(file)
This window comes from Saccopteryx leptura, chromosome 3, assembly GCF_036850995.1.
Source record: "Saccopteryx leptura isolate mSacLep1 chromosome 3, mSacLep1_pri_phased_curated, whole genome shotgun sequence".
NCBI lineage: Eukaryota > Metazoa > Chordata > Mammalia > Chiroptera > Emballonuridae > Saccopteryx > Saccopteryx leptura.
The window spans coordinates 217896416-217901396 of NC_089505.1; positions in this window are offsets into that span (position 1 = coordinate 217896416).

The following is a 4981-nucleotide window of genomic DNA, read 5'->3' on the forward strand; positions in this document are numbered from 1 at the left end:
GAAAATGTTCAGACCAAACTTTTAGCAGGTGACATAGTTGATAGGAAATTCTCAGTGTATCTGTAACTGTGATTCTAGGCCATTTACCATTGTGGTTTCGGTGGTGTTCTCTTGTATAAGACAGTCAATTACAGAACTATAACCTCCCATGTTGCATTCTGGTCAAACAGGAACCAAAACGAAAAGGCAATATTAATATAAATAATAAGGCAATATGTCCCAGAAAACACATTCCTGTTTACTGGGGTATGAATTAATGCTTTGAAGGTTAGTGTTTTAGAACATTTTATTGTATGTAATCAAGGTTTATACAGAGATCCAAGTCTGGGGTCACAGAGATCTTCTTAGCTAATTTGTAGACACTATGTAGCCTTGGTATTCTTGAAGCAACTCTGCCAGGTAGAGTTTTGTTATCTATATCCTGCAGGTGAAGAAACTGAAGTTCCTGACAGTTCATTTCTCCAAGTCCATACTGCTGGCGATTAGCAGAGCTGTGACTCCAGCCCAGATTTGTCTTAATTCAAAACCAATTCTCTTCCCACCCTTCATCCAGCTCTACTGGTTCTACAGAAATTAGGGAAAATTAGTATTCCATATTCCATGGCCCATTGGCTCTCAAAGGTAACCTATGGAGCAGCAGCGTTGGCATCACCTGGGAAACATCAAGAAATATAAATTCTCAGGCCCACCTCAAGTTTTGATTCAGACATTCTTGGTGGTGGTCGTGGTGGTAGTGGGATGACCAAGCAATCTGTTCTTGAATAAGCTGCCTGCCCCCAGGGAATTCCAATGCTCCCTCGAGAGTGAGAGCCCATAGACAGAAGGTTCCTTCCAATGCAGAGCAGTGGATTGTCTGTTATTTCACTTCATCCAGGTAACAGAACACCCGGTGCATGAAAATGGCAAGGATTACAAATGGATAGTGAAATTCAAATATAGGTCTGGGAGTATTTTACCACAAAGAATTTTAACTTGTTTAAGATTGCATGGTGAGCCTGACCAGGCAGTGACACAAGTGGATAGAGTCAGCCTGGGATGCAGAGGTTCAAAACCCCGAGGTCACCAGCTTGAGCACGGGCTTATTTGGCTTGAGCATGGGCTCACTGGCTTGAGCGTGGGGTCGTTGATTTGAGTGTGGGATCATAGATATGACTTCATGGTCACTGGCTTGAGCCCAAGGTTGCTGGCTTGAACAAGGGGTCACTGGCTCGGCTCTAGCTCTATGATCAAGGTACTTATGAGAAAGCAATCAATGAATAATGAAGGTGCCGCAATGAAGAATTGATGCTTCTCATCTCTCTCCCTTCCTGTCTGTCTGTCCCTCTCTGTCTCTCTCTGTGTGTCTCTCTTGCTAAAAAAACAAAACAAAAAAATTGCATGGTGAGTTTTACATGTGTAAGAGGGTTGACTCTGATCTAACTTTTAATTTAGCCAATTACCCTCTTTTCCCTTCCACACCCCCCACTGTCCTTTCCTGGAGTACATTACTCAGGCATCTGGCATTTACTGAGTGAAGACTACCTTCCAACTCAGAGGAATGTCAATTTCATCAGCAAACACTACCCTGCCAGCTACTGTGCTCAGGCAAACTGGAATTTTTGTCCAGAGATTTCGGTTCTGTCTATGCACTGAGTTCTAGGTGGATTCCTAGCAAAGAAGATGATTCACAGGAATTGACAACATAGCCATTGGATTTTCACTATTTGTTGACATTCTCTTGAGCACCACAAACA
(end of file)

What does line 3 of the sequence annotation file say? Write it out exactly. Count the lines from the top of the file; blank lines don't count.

NCBI lineage: Eukaryota > Metazoa > Chordata > Mammalia > Chiroptera > Emballonuridae > Saccopteryx > Saccopteryx leptura.